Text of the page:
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Cliches in Paris

Posted by on March 30, 2014

Our arrival in Paris was less than smooth.  Catching our plane was in itself a rough task, as we arrived at the airport fifty-five minutes before take-off.  Once we arrived, we realized that the airport we flew into, Beauvais, is actually an hour and a half outside of the city of Paris.  Unfazed, we bought bus tickets from a rude frenchman who informed me that “Not everyone speaks English.  You need to learn French; you’re in France.”  I mumbled something about learning Italian, embarrassed and angry that I didn’t remember more French from my high school classes.  I slept on the bus ride in, and Haley was kind enough to gently wake me up as we entered the city so I could catch my first glimpse of Paris.

All smiles on the bus from the airport

All smiles on the bus from the airport

After our lengthy bus ride, we needed to locate the metro.  Luckily, I remembered enough French to ask “Ou est il metro?” and we were directed towards the nearest station.  From there, we were fairly confident that our journey was fairly close to over.  We were wrong.

We exited the metro station at the stop we had been told and immediately bought some crepes, because our Paris trip was fraught with cliches.  From there, we attempted to locate the correct street.  We were at an enormous roundabout, so we figured we’d just start walking in a circle and eventually we would find it.  We were wrong.

The first crepe in Paris!

The first crepe in Paris!

Once we made a full circle around the roundabout, we consulted a map and asked the crepe man, who told us to get back on the metro and get off at a different stop.  We followed his advice, switching trains twice, and exited the station. From there, we thought the street would be immediately obvious.  We were wrong.

After a few moments of all three of us staring confusedly at the map, a nice Parisian man came over to ask if we were lost.  We said yes, and told him the street that we were trying to find.  he told us to go back to the first metro stop we were at, and take a different line to a different stop, and from there we would see the street right away.  We all laughed at our pointless trip halfway across Paris, and got back on the metro, assuming that we were finally almost to our B&B.  We were wrong.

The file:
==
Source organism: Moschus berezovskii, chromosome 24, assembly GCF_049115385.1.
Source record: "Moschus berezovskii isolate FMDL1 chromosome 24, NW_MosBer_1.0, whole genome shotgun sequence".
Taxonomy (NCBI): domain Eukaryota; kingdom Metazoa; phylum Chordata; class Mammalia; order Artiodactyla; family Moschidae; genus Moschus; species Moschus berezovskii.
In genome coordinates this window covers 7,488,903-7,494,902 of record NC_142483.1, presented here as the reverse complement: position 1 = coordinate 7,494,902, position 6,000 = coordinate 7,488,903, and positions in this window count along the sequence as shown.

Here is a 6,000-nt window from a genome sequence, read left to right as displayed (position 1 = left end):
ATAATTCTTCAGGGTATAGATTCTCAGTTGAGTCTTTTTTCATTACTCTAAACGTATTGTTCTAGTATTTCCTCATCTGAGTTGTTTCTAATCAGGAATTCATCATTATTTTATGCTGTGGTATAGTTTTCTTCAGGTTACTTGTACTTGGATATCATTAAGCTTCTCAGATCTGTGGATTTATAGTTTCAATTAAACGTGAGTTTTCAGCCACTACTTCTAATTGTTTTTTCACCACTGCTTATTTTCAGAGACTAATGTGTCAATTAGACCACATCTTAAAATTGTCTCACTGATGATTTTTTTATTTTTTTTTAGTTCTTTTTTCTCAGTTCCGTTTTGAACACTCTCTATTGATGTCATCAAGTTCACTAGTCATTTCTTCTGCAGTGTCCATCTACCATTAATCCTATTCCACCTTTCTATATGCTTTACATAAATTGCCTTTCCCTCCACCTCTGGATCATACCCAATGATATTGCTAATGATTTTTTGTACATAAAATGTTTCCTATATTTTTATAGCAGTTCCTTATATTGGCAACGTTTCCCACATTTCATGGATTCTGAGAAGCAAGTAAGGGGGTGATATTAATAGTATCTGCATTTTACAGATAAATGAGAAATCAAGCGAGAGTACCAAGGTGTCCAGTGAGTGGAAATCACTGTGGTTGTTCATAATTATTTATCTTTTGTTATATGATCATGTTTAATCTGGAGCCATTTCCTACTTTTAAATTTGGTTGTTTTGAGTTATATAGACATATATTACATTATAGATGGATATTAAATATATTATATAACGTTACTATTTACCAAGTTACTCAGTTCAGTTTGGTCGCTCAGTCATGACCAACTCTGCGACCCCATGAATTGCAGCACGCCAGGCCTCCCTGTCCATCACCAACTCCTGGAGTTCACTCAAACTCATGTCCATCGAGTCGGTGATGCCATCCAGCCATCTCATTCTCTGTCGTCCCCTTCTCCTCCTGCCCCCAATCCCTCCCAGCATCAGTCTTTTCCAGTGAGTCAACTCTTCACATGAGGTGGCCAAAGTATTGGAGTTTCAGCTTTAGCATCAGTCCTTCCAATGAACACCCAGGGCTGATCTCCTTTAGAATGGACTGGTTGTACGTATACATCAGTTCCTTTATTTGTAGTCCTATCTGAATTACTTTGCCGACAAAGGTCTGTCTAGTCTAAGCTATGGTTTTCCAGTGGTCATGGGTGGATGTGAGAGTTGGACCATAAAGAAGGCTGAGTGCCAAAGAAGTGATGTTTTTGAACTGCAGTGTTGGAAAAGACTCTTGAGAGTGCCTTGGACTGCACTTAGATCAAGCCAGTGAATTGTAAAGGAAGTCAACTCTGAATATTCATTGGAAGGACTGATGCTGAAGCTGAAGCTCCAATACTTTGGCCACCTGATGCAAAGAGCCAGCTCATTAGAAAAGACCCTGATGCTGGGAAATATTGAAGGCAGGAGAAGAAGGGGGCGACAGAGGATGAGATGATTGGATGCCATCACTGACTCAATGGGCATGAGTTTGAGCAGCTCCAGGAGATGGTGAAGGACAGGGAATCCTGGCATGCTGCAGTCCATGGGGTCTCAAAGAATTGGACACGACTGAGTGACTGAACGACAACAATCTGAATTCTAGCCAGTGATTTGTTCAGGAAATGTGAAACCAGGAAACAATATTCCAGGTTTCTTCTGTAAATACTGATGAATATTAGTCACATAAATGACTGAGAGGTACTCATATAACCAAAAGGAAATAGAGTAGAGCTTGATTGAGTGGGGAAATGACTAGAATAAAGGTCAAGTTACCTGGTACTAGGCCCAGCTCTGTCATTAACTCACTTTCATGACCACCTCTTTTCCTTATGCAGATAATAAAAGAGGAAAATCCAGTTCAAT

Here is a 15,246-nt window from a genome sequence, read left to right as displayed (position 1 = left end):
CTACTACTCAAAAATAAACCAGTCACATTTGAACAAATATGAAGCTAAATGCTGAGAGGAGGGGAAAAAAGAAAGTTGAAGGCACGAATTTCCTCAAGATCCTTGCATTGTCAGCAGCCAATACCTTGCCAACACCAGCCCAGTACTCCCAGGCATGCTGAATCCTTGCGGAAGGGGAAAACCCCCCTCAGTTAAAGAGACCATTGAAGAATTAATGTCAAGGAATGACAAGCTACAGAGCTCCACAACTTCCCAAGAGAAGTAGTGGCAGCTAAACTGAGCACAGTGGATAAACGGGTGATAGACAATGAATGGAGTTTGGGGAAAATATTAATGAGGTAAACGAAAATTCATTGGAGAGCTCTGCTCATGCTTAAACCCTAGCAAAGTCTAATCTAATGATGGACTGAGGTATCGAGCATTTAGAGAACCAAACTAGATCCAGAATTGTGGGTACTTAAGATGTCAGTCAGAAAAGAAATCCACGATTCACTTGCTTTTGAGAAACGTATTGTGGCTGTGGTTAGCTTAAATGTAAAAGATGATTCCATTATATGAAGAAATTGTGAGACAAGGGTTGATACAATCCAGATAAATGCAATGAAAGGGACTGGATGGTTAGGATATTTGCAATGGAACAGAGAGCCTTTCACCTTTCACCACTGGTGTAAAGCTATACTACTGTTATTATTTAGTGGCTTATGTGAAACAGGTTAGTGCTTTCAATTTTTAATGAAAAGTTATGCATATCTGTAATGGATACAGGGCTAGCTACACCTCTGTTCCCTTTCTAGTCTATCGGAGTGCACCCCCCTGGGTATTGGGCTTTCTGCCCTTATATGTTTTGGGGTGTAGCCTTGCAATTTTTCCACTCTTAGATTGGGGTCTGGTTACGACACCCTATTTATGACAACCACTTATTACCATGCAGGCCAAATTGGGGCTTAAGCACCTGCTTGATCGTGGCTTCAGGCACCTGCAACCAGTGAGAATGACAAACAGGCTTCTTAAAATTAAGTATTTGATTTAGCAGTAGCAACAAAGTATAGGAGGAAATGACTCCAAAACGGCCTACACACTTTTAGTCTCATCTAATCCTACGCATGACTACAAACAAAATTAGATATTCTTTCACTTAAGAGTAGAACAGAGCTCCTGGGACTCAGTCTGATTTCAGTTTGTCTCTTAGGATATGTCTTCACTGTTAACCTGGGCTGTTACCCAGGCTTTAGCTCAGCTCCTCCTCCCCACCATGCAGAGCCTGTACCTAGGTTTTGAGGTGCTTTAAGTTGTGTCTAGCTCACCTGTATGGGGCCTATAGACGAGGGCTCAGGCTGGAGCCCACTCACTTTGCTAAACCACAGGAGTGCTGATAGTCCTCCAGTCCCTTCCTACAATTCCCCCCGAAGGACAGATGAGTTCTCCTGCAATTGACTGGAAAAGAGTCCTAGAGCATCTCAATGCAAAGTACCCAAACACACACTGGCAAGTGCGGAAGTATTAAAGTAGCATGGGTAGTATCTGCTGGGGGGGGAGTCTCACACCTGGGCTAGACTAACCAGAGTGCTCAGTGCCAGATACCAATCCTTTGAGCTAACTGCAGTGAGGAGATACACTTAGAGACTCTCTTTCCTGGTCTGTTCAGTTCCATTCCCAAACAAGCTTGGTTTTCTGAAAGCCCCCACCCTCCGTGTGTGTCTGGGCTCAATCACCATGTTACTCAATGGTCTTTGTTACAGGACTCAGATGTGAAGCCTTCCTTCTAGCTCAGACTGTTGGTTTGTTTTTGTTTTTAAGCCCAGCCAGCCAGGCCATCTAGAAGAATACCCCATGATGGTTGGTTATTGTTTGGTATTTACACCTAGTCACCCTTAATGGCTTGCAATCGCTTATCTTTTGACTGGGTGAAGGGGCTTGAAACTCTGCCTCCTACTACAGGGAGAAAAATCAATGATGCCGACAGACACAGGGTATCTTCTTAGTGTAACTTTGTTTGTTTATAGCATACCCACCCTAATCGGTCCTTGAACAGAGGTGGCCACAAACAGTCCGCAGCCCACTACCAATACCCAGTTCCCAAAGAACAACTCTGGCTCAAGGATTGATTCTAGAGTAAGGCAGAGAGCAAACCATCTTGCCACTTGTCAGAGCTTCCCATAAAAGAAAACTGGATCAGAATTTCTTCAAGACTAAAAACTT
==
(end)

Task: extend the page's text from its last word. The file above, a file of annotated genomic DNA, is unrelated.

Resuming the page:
Once we exited the metro, we consulted the map.  Unfortunately, it was quite confusing and we chose a direction and started walking.  After a block or two, there didn’t appear to be anything ahead, so we once again looked to our map.  Just then, Morgan realized that there were two streets with the same name that intersected each other, and we had chosen the wrong one.  We headed back in the opposite direction to get on the right street.  From there, we turned left, assuming we would arrive in a few blocks.  After eight blocks, we realized that, once again, we were wrong.

Morgan went into a cafe, got new directions, and we walked all the way back the way we had come, plus two blocks, before finally finding the right street.  We almost cried from relief.  We finally reached our B&B and the sweet owner, named Maria, greeted us.  She insisted on making us something to eat, as we hadn’t had dinner yet and it was ten o’clock at night.  After a good meal and a cup of tea we headed to bed, exhausted from our evening lost if Paris.

This is what our faces looked like after being lost in Paris for six hours.

This is what our faces looked like after being lost in Paris for six hours.

In the Louvre!

In the Louvre!

The next morning was drizzly and overcast as we ate an entire loaf of bread for breakfast.  We headed out and took the metro to the Louvre.  The best part of traveling with close friends with similar personalities is that you can spend equal amounts of time enjoying the actual cultural and artistic beauty and being silly.  We appreciated the Mona Lisa (cliche!) along with the thousands of other works of art as we wandered the enormous building.  We may have also reenacted some priceless pieces of artwork and laughed hysterically in the process.

Reenacting famous art.  We're definitely adults.

Reenacting famous art. We’re definitely adults.

Along the river Seine

Along the river Seine